The 2018 programme of the Film Festival Women’s Worlds is, amongst many other things, shining a light on the topics “Female Genital Mutilation”, physical self-determination and “Rights of girls all over the world” from many perspectives.
Fight against Female Genital Mutilation (FGM)
Worldwide several hundred million of women are affected by FGM. The effects on physical and mental health are severe. „The Cut: Exploring FGM“ pursues the issue of why the practice is still so prevalent. „Cut: Exposing FGM Worldwide“ refutes the popular notion that FGM is a purely African or Muslim tradition. Comprehensive research traces the phenomenon to 15 countries on six continents – among them: Russia, Australia and the USA. The Senegalese rapper Sister Fa is one of many artists in “Little Stones” who stands up for women’s rights. Daringly she argues against FGM. Accompanying to the film programme, the film festival will host the photo exhibition “Building Bridges to End FGM”. At the exhibition opening experts and activists will discuss ways to end this cruel practice.
From §219a to #AbortoLegalYa
The fight for women’s right to self-determination and the right to abortion is highly topical all over the world. “Birthright: A War Story” shows that radical religious groups have undermined the healthcare system in the USA to an extent, that can make a pregnancy life threatening to women – the maternal mortality rate in the USA is the highest amongst all industrial countries. In “Invisible” an Argentinian girl has to experience what an unwanted pregnancy means when abortion is not a legal option but the illegal possibilities are numerous. “Bloß keine Tochter!“ portrays impressively how women’s bodies become the playball of political interests. Out of fear of a population explosion in Asia, the West has, starting from the 1960s, tied its development aid to a birth control programme that included forced sterilisations and abortions. Subsequently, Asia is today lacking more than 200 million women. This focus area is rounded off with a panel discussion regarding the debate surrounding §219a in Germany during the past months as well as global developments.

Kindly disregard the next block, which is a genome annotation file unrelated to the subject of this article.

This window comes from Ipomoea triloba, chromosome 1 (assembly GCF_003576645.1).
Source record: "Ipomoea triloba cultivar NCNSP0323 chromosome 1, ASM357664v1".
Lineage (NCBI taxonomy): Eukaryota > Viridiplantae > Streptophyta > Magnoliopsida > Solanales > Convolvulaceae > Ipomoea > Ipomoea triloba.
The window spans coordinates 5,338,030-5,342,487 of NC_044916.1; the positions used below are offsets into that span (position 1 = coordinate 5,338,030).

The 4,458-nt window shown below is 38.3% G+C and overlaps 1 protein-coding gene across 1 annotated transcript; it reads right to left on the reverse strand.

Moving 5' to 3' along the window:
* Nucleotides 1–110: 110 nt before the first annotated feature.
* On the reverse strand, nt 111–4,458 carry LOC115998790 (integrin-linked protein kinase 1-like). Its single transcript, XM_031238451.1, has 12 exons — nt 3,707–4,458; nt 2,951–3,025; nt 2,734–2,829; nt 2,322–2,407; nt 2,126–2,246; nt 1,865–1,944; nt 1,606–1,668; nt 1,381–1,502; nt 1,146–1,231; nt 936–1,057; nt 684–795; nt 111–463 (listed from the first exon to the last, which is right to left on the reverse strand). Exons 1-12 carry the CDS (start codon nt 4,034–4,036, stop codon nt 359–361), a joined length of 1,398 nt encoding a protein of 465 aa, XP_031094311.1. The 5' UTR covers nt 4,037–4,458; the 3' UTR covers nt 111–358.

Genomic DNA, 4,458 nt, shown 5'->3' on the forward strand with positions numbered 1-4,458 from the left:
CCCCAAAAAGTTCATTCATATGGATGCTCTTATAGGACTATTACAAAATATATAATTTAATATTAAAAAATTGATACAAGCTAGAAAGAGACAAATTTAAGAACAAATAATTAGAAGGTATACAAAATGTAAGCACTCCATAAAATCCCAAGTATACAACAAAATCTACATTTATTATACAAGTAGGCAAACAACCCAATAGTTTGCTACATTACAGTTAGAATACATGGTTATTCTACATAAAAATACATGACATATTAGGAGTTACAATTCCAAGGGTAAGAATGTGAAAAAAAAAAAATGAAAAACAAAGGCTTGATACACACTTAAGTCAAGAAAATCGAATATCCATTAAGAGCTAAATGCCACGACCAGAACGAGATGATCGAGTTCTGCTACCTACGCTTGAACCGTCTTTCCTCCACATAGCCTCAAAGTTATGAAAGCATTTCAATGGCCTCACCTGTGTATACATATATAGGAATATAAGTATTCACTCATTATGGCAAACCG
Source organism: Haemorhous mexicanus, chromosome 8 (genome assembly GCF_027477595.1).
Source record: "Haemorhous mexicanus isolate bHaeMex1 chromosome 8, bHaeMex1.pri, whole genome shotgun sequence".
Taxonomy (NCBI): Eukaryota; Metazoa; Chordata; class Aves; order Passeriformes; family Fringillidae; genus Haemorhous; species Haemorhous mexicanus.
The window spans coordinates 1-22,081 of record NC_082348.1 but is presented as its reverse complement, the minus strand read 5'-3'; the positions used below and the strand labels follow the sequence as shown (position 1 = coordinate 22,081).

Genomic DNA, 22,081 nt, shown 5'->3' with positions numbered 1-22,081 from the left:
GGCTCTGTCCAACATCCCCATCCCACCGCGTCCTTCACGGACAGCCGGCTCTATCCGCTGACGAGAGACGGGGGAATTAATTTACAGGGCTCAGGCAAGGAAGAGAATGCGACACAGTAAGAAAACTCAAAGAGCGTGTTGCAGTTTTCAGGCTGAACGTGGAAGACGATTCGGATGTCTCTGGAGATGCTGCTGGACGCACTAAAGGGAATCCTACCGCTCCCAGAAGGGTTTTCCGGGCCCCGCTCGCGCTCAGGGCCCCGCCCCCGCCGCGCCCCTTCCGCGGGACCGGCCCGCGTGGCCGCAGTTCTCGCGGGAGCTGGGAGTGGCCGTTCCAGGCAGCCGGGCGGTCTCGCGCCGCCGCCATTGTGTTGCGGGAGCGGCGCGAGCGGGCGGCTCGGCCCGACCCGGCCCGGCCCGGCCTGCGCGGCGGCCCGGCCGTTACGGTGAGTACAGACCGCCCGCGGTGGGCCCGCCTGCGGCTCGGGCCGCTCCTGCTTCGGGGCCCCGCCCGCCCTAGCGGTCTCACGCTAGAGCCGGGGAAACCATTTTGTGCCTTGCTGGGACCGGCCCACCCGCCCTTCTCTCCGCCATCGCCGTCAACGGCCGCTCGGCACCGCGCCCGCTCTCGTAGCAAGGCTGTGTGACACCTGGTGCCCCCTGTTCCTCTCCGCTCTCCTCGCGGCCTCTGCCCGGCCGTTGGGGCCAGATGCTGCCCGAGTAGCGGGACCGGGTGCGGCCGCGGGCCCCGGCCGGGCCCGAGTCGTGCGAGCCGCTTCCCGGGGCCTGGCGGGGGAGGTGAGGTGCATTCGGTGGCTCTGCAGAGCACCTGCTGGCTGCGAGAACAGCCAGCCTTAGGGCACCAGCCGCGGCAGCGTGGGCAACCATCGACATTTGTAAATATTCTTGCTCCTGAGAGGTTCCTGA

Rights of girls all over the world
A self determined and equal life is a distant goal for many girls all over the world. On the International Day for the Elimination of Violence against Women, TERRE DE FEMMES will start a campaign focusing on the protection of girls. Special attention must be given to stories like the one of 15-year-old Nisha, who is growing up between two cultures as a Pakistani girl living in Norway. When she is caught with a boy, Nisha gets abducted to Pakistan by her father („What will the people say“/ „Was werden die Leute sagen”). In the biopic “Unga Astrid”, young Astrid Lindgren decides to keep her illegitimate child and therefore breaks with her family. “Supa Modo” shows one of the truest screen heroines: 9-year-old Jo from Kenia faces her incurable disease with an unwavering zest for life.
Activists for social justice
Year after year women who stand up for social
justice and against patriarchal structures are the centre of the film festival.
We are looking forward
to welcoming Roya Sadat and Sister Fa in Tübingen. She is the first
woman to successfully work as a filmmaker in Afghanistan after the rule
of the Taliban ended. In her film “A Letter to the President“ a
female police chief fights for enforcement of applicable laws for the protection
of a girl and gets caught in the crossfire of established clans. „The
Song of Scorpions“ tells the story of a healer in the Indian desert
who uses her mythical art of singing to fight against male appropriation.
British- Sri Lankan rapper M.I.A. uses her status as pop-icon to call attention
to human rights violations against the tamil minority and is confronted
with harsh criticism (“Matangi / Maya / M.I.A.“).